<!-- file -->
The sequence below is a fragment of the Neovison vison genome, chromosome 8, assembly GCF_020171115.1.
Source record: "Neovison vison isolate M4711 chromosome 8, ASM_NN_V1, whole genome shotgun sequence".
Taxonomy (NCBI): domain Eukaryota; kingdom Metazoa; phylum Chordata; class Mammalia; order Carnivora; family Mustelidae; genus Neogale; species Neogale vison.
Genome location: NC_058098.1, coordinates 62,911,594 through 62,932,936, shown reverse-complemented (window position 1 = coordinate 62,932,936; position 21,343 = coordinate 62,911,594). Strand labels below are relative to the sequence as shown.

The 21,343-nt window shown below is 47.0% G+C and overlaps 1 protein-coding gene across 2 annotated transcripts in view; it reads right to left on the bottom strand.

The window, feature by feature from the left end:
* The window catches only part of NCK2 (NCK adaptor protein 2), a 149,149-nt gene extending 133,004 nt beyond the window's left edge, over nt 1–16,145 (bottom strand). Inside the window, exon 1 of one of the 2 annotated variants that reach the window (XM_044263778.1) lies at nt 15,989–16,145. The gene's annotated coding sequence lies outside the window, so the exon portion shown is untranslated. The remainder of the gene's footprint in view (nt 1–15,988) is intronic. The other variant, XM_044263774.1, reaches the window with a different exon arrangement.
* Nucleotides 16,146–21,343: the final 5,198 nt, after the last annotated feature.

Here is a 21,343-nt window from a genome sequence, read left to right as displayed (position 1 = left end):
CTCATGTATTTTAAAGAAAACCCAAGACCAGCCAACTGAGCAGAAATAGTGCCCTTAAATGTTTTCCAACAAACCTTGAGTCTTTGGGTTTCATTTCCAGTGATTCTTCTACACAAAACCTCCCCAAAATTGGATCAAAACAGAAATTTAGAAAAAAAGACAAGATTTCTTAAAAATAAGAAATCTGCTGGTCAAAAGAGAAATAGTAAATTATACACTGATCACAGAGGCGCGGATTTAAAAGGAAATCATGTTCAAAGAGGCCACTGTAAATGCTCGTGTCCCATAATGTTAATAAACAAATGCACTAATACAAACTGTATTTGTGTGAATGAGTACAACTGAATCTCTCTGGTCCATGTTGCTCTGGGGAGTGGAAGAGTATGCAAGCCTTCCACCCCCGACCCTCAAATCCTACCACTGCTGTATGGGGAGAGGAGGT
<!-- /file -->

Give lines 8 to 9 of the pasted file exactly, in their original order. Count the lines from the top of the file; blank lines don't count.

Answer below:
* Nucleotides 16,146–21,343: the final 5,198 nt, after the last annotated feature.

Here is a 21,343-nt window from a genome sequence, read left to right as displayed (position 1 = left end):